You can hire a tutor, enroll your child in an online class, or join a co-op or hybrid school. You can move to a computerized math program like Teaching Textbooks or try Easy Peasy homeschool where your child self-manages his assignments on the computer. Take a little time to be more mom than teacher, build your relationship with quality time you both enjoy, and then return to a more prominent teaching role if you like.
Cause: Your child is struggling academically.
Strategy: Switch it up or slow it down.
If your child is crying every day in math, it’s time to switch math programs. Yes, her older brother soared through the same program, but every child is different. One great thing about homeschooling is that you have the flexibility to match your child with the program that works best for her. Another advantage is that you can proceed at your child’s pace of learning. If he needs more time with division or spelling, let him take it.
Cause: Everyone is low energy.
Strategy: Shake up the routine.
Doing the same thing every day for months can leave anyone bored. Shake up the routine! Do a daily nature walk, take a month to do a fun unit study, bake recipes from different countries each week, or buy watercolors and paint after dinner. One February we bought a fancy blender. It sounds ridiculous, but it got everyone out of their funk. Every day we were making a new smoothie, trying different flavor combinations, and making our own recipe book. That blender gave us the joy to beat the burnout. Be open to the power of small changes.
Cause: It’s been a while since you’ve had a break from school.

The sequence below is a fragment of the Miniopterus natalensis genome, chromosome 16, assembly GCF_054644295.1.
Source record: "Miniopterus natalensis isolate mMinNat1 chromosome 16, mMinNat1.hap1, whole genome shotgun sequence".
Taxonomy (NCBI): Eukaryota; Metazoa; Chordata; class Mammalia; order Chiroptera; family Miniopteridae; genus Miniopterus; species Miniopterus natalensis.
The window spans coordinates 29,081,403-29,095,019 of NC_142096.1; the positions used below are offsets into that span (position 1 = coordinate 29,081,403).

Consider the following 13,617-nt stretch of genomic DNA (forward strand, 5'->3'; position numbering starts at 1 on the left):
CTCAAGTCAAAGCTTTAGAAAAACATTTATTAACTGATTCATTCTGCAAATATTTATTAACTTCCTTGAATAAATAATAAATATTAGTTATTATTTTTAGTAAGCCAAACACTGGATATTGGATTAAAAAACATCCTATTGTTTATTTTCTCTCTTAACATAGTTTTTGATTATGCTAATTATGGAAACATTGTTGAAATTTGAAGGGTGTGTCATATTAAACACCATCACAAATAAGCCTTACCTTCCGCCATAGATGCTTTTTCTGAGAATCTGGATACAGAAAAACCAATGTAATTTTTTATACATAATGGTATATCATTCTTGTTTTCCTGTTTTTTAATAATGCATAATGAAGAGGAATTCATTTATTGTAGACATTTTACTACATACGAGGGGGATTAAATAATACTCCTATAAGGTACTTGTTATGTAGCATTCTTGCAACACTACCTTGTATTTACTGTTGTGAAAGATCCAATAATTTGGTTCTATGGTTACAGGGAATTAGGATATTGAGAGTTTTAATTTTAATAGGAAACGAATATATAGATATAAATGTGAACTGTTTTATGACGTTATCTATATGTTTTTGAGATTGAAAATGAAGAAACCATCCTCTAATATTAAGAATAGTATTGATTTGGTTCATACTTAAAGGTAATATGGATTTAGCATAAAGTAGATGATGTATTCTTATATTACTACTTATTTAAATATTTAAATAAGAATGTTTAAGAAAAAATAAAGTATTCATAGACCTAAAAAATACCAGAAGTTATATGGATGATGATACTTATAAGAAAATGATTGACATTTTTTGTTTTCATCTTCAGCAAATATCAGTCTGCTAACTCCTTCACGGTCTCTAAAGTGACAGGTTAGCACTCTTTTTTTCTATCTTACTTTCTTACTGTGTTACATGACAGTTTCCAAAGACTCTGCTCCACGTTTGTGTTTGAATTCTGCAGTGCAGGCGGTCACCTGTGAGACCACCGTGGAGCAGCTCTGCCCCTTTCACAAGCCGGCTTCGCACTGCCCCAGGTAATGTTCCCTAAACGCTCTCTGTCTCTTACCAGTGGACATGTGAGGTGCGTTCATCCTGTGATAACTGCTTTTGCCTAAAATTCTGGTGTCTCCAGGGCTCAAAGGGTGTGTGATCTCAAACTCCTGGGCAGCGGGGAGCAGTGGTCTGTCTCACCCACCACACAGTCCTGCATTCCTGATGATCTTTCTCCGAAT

Strategy: Take a break!
Our brains need breaks. Our bodies need them too. If you have been going two or more months without a break, take a week off (or at least take a long weekend). Go somewhere, day trip, or have a real staycation (with movie nights, family games, pillow fights, or campfires).
Cause: You can’t settle back into a routine.
Strategy: You need a new routine (and grace).
Sometimes after a break, we have trouble transitioning to school mode. Start each day with intention. Introduce a family circle time with poems, prayers, yoga, a song, and/or a read-aloud. Make a giant color-coded daily schedule. Schedule fun breaks throughout the day. If this new effort at routine still meets resistance, give everyone a few days of grace. Eat healthy meals, get enough sleep, go on daily family walks, and introduce your school tasks in increments across a week. Sometimes your body and brain need a healthy reset.
Cause: The end of the school year is getting closer, but it’s not close enough.
Strategy: Make short-term goals to get you through.
If you focus only on the finish line, the last months of school can go in slow motion. Set goals along the way. Mark the math book ¾ of the way through and, when your child gets there, go out for ice cream! Start a bean jar where you put beans in a small jar for completing each subject. When the jar is full (aim for every two weeks), treat the family with something. Another idea? Switch to powering through one subject at a time. (e.g., Knock out history for the rest of the year by having a history week.)
Beating Homeschool Burnout
You can beat homeschool burnout! It is a valley–it does not define the totality of your homeschool. Be willing to problem solve and make some changes. Soon you’ll be feeling equipped and energized enough to close out the year.